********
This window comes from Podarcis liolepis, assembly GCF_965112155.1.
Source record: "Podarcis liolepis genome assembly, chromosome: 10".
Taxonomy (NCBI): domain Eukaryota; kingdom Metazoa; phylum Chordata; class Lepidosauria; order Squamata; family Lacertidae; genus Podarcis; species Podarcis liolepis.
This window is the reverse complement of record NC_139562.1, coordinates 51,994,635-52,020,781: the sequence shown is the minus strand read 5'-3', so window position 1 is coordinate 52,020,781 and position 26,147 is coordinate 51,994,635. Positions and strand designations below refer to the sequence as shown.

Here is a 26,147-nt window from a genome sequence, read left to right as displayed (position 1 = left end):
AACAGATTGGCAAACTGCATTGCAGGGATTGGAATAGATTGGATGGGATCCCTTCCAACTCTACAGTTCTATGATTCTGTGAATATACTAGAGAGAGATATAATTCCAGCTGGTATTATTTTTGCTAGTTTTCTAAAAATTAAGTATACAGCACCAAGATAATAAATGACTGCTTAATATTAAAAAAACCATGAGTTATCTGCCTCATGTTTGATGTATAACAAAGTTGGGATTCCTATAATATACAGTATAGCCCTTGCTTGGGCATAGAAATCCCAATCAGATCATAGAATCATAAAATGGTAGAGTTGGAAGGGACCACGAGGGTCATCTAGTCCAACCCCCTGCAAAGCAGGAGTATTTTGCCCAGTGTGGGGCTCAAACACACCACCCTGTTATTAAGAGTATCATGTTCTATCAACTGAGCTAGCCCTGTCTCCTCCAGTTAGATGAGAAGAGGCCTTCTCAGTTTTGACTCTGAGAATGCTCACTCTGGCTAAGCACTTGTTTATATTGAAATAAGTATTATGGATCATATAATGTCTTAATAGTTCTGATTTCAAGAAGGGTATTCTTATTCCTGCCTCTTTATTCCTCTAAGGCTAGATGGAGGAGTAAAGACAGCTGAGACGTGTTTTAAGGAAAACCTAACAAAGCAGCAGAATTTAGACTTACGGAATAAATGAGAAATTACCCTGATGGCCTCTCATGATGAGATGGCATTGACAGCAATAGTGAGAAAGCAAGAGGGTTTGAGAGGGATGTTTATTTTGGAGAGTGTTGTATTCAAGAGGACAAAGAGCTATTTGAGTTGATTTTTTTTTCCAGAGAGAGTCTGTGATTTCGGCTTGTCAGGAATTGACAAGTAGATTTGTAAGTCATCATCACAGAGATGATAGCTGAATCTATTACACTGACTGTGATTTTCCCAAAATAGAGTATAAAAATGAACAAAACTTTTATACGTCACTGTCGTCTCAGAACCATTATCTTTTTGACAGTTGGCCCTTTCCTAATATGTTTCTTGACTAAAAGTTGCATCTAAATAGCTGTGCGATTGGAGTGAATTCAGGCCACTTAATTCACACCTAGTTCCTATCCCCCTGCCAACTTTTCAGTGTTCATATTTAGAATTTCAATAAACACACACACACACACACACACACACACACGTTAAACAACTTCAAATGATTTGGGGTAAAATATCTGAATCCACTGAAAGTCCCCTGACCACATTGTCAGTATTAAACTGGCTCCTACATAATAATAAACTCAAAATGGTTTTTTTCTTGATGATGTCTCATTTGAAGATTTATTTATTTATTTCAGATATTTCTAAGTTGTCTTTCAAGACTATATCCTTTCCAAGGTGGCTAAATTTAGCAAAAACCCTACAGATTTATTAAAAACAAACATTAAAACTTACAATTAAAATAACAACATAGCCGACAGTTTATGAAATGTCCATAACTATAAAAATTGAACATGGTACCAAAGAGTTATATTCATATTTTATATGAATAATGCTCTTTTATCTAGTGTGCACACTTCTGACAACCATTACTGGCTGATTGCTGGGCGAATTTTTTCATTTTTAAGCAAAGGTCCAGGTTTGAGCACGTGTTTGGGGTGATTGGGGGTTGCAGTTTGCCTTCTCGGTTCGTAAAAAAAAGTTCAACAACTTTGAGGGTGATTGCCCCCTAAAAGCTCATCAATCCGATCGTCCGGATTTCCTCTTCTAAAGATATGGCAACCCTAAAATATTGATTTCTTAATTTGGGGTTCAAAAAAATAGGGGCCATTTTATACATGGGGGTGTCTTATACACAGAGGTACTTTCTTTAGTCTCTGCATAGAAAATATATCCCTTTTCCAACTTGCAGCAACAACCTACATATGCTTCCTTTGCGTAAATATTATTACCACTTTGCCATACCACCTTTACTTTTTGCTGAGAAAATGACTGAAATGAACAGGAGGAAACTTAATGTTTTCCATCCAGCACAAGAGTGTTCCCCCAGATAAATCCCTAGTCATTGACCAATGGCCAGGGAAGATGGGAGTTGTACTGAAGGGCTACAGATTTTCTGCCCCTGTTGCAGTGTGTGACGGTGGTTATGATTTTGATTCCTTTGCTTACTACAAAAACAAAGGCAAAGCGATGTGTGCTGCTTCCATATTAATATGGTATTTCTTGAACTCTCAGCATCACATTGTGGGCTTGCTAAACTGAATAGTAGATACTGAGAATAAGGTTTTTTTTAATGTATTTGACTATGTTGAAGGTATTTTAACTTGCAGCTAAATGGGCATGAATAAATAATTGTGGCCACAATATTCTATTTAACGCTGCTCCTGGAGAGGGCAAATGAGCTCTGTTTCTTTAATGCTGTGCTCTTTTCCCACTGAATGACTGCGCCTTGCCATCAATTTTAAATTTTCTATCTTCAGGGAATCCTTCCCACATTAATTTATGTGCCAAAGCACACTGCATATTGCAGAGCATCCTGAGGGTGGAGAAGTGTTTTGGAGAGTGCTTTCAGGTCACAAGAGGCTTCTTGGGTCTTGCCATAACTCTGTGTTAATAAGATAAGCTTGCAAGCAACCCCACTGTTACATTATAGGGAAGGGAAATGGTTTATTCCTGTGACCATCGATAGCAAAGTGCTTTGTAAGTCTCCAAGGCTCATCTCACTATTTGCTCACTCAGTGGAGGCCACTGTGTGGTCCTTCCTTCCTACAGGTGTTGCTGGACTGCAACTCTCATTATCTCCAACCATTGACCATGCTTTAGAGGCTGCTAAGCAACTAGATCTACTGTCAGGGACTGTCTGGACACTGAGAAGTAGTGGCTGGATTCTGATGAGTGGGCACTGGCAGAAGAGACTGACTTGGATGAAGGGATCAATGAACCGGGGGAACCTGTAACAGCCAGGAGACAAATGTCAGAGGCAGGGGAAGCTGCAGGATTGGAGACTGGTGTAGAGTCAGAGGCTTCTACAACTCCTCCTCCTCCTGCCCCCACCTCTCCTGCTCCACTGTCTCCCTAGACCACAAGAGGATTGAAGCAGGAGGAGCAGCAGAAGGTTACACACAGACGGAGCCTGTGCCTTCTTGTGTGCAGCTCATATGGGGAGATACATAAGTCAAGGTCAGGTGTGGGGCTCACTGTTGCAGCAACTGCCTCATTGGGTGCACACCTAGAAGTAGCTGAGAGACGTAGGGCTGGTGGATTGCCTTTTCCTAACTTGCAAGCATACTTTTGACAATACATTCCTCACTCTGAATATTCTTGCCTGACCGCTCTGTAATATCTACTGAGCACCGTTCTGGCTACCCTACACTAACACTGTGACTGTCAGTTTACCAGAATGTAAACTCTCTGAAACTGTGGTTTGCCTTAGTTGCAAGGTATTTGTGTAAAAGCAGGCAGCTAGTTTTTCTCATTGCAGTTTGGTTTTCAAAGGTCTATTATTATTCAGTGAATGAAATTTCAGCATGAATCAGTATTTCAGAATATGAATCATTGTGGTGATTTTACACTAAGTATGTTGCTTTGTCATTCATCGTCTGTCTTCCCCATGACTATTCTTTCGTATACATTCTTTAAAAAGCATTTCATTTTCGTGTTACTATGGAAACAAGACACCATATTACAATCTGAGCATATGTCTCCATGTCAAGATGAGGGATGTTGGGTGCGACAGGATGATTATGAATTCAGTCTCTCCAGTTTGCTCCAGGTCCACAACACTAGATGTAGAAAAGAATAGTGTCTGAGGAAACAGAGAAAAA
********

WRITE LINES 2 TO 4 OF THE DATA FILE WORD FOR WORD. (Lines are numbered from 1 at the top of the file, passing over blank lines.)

Source record: "Podarcis liolepis genome assembly, chromosome: 10".
Taxonomy (NCBI): domain Eukaryota; kingdom Metazoa; phylum Chordata; class Lepidosauria; order Squamata; family Lacertidae; genus Podarcis; species Podarcis liolepis.
This window is the reverse complement of record NC_139562.1, coordinates 51,994,635-52,020,781: the sequence shown is the minus strand read 5'-3', so window position 1 is coordinate 52,020,781 and position 26,147 is coordinate 51,994,635. Positions and strand designations below refer to the sequence as shown.